Review: Impossible Monsters
I love Horror novels. I absolutely love them. I love when an author can terrify me with things that prey on the most basic fears we feel as humans. A great story teller can spin a tale in which I’m scared to look at the next page, and yet I’m equally thrilled to do just that. I also love the unexplained, and it is in short fiction that the unexplained aspect of Horror really shines. If you want great Horror short fiction, the place to look right now, in my opinion, is either with Subterranean Press or with Tachyon Publications. For this review, I want to draw the attention of every reader to IMPOSSIBLE MONSTERS (Amazon), which is edited by Kasey Lansdale.
I bought IMPOSSIBLE MONSTERS knowing nothing about it other than it was a Horror anthology published through Subterranean Press, and that there were stories in the collection by Joe Lansdale and Neil Gaiman. What else is needed? I really knew nothing about the editor, Kasey Lansdale, other than who she was related to. It didn’t really matter. I just wanted good stories, and I figured I would learn a bit about Kasey’s skill as an editor by reading the stories.
Let’s just say I’m more than impressed.
IMPOSSIBLE MONSTERS is an anthology about–wait for it–monsters! Impossible ones! Crazy ones! Different ones! Like every anthology, has its ups and downs. In every case these are due to personal taste. The variety of stories in the collection is so wide that there is something here for literally everyone who reads Horror. It isn’t very often that I read an anthology and feel proud after finishing. I’m truly blown away by the quality of authors Kasey Lansdale was able to get, and even more proud of how well the stories are paced, how solid their quality is, and by how many different emotions are induced by reading this collection. In a collection like this, a reader isn’t meant to love every single story. It just isn’t going to happen. But it should also be easy to see whether or not other people could potentially love the stories others dislike. I’ll keep the spoilers to a minimum, because you just can’t have these stories ruined at all.
Let’s start with the first story, Blue Amber, by David J. Schow. This was the perfect lead story. It starts with the discovery of a complete piece of skin from a person hanging on a fence. And by that I mean like a person having shed their entire outer layer of skin. The story is creepy, paced perfectly, and has a great, Horror-story ending. Loved it. One of my favorite stories in the collection.
Click-Clack the Rattlebag is an extremely short Neil Gaiman story, and in it Gaiman again shows how awesome he is. That’s really all I can say about this one.
Monster, by Anne Perry, was a surprisingly good story. I haven’t read much by her in the past, but this had a very distinct British Horror feel to it. The story was a bit predictable, but that didn’t stop me from enjoying it at all.
Selina Rosen’s, Nathan, was the hardest to read. The unreliable narrator (maybe) is executed effortlessly in this story, but a few sections in the story were truly horrific in an uncomfortable way. This could have been a terrible story, and yet I liked it in large part due to quality of writing. It was pulled off extremely well. Keep in mind though… geez… it was a bit much in places.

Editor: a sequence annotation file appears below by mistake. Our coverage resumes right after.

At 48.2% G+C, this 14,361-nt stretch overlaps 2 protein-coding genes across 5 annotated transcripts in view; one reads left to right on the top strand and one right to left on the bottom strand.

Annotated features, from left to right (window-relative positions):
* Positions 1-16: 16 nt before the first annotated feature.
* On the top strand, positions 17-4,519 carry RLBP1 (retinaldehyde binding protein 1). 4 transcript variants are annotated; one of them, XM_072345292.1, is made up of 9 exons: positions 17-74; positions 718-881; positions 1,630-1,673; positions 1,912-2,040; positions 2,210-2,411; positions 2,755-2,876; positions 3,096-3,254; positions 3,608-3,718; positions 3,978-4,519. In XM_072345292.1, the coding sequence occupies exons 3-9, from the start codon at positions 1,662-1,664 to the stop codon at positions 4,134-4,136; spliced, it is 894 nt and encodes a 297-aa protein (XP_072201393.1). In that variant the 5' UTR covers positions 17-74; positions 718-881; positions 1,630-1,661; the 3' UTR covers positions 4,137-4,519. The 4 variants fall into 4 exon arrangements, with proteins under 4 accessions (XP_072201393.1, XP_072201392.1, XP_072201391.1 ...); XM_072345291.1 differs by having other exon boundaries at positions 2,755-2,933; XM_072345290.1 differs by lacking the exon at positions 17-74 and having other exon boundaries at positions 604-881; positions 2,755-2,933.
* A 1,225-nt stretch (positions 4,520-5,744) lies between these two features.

The Case of the Angry Traveler, by Joe Lansdale, is exactly what I’ve come to expect from him. Witty, with an odd blend of literary charm mixed with pulpish action and horror. I love Lansdale’s stuff so much. For those of you that read a lot of Lansdale, this is a Dana Roberts story, so you know what to expect… kinda. This one kept me guessing. It was also my second favorite story of the collection.
The best story? For me it was Al Sarrantonio’s Orange Lake. A Horror story within a Horror story, and it made me embarrassed that I’d never read anything by him before. I vow to remedy this. This wasn’t just the best story fo the collection for me, it was one of the best pieces of Horror short-fiction that I’ve ever read. Sarrantonio manages to squeeze in so much character into his main PoV, that I hardly realized this was already an established character from a series he wrote. Orange Lake is a story I’d love to see win a Stoker Award.
The rest? Well, Blood Moccasins by Bradley Denton was so bizarre and different, yet I really enjoyed it. Charlaine Harris provides a story that her fans will like, but it didn’t work for me (rough transitions that could have used scene breaks). Detritus, by Chet Williamson had a lot of winks and nudges to Joe Lansdale, and it was a fun read.
No matter who you are, if you like Horror, this is a collection for you. After reading most of the stories, I had an opportunity to talk with Kasey Lansdale at WorldCon, and I was so impressed by how friendly she was, and by how genuinely she just wanted people to read and enjoy these stories. She put a lot of work into them, and it shows. IMPOSSIBLE MONSTERS is a fantastic collection of Horror stories that every reader of Horror should read, and every author who aspires to write Horror should study.
The best compliment I can give? Because of how awesome IMPOSSIBLE MONSTERS is, I’ll read any anthology she edits in the future without a moment of hesitation.
- Recommended Age: 17+
- Language: Yup. Pretty strong and frequent depending on the author.
- Violence: All sorts. It varies based on the monster, but it can get pretty wild and graphic. Nathan has the most disturbing violence.
- Sex: Nathan has some really messed up stuff in it. Bloaters has a bit too.
Want to buy the anthology? Good. You should. Right-freaking-now.